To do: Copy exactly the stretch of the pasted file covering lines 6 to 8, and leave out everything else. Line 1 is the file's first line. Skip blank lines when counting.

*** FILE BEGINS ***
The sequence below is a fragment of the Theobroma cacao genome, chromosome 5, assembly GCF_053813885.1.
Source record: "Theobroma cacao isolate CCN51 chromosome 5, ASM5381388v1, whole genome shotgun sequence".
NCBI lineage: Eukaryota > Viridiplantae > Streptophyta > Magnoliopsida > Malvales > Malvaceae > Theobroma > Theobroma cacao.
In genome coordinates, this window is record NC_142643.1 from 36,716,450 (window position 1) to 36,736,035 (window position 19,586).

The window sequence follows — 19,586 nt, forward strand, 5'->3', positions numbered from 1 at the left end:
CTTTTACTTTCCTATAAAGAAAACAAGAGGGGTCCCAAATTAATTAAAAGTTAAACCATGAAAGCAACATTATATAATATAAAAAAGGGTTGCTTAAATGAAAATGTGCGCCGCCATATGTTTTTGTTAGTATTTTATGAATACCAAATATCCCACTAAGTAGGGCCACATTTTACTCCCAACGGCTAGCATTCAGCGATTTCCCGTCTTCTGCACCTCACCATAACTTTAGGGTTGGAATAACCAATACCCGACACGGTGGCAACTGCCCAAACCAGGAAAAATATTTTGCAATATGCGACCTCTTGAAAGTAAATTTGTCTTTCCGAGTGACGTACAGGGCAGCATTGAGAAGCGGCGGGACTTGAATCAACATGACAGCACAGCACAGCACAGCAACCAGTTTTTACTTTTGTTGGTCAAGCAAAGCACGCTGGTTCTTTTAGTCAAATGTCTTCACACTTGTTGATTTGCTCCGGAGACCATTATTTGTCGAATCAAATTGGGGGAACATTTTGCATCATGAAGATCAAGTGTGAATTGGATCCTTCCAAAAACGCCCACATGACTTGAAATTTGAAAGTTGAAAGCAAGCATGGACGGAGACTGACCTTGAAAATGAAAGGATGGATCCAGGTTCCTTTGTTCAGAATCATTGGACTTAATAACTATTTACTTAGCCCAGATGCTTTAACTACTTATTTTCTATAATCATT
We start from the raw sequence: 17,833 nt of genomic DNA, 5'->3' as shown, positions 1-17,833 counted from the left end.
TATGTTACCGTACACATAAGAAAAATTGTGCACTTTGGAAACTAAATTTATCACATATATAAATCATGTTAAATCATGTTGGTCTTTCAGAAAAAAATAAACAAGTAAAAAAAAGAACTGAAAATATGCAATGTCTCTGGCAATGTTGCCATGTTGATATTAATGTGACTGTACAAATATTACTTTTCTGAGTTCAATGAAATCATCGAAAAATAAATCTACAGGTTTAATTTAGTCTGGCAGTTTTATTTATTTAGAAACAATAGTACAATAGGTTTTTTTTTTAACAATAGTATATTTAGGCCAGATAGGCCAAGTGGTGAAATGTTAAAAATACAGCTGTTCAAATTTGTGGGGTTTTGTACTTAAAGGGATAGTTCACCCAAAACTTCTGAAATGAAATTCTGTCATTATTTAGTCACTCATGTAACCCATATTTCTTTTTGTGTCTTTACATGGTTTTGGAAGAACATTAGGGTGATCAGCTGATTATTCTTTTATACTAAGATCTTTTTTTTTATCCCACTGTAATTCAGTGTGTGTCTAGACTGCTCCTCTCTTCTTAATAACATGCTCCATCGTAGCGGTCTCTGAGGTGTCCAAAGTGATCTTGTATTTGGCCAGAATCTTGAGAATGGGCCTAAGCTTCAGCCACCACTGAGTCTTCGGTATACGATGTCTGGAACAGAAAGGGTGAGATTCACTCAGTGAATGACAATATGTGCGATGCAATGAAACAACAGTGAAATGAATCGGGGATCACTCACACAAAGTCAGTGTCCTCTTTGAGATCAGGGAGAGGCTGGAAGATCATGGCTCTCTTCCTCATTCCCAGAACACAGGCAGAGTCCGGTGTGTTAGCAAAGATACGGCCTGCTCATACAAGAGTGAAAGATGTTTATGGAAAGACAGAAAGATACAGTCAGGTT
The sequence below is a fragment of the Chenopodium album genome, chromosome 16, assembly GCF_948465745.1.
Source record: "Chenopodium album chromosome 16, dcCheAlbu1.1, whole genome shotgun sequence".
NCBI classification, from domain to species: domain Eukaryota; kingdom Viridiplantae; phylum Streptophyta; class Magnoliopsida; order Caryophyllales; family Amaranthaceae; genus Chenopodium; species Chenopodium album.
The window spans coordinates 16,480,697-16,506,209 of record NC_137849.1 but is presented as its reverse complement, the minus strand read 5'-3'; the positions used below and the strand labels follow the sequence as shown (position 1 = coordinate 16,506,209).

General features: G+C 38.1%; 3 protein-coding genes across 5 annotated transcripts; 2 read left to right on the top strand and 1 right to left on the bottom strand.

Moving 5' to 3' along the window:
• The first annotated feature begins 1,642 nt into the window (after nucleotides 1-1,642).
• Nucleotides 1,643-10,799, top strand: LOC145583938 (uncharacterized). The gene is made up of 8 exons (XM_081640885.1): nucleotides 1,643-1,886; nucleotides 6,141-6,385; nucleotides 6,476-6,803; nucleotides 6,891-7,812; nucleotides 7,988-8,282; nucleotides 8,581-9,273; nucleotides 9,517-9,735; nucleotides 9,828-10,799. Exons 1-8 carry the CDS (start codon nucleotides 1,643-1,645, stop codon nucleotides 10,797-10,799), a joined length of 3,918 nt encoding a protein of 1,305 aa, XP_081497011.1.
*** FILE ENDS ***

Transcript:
CTTTTACTTTCCTATAAAGAAAACAAGAGGGGTCCCAAATTAATTAAAAGTTAAACCATGAAAGCAACATTATATAATATAAAAAAGGGTTGCTTAAATGAAAATGTGCGCCGCCATATGTTTTTGTTAGTATTTTATGAATACCAAATATCCCACTAAGTAGGGCCACATTTTACTCCCAACGGCTAGCATTCAGCGATTTCCCGTCTTCTGCACCTCACCATAACTTTAGGGTTGGAATAACCAATACCCGACACGGTGGCAACTGCCCAAACCAGGAAAAATATTTTGCAATATGCGACCTCTTGAAAGTAAATTTGTCTTTCCGAGTGACGTACAGGGCAGCATTGAGAAGCGGCGGGACTTGAATCAACATGACAGCACAGCACAGCACAGCAACCAGTTTTTACTTTTGTTGGTCAAGCAAAGCACGCTGGTTCTTTTAGTCAAATGTCTTCACACTTGTTGATTTGCTCCGGAGACCATTATTTGTCGAATCAAATTGGGGGAACATTTTGCATCATGAAGATCAAGTGTGAATTGGATCCTTCCAAAAACGCCCACATGACTTGAAATTTGAAAGTTGAAAGCAAGCATGGACGGAGACTGACCTTGAAAATGAAAGGATGGATCCAGGTTCCTTTGTTCAGAATCATTGGACTTAATAACTATTTACTTAGCCCAGATGCTTTAACTACTTATTTTCTATAATCATT
We start from the raw sequence: 17,833 nt of genomic DNA, 5'->3' as shown, positions 1-17,833 counted from the left end.
TATGTTACCGTACACATAAGAAAAATTGTGCACTTTGGAAACTAAATTTATCACATATATAAATCATGTTAAATCATGTTGGTCTTTCAGAAAAAAATAAACAAGTAAAAAAAAGAACTGAAAATATGCAATGTCTCTGGCAATGTTGCCATGTTGATATTAATGTGACTGTACAAATATTACTTTTCTGAGTTCAATGAAATCATCGAAAAATAAATCTACAGGTTTAATTTAGTCTGGCAGTTTTATTTATTTAGAAACAATAGTACAATAGGTTTTTTTTTTAACAATAGTATATTTAGGCCAGATAGGCCAAGTGGTGAAATGTTAAAAATACAGCTGTTCAAATTTGTGGGGTTTTGTACTTAAAGGGATAGTTCACCCAAAACTTCTGAAATGAAATTCTGTCATTATTTAGTCACTCATGTAACCCATATTTCTTTTTGTGTCTTTACATGGTTTTGGAAGAACATTAGGGTGATCAGCTGATTATTCTTTTATACTAAGATCTTTTTTTTTATCCCACTGTAATTCAGTGTGTGTCTAGACTGCTCCTCTCTTCTTAATAACATGCTCCATCGTAGCGGTCTCTGAGGTGTCCAAAGTGATCTTGTATTTGGCCAGAATCTTGAGAATGGGCCTAAGCTTCAGCCACCACTGAGTCTTCGGTATACGATGTCTGGAACAGAAAGGGTGAGATTCACTCAGTGAATGACAATATGTGCGATGCAATGAAACAACAGTGAAATGAATCGGGGATCACTCACACAAAGTCAGTGTCCTCTTTGAGATCAGGGAGAGGCTGGAAGATCATGGCTCTCTTCCTCATTCCCAGAACACAGGCAGAGTCCGGTGTGTTAGCAAAGATACGGCCTGCTCATACAAGAGTGAAAGATGTTTATGGAAAGACAGAAAGATACAGTCAGGTT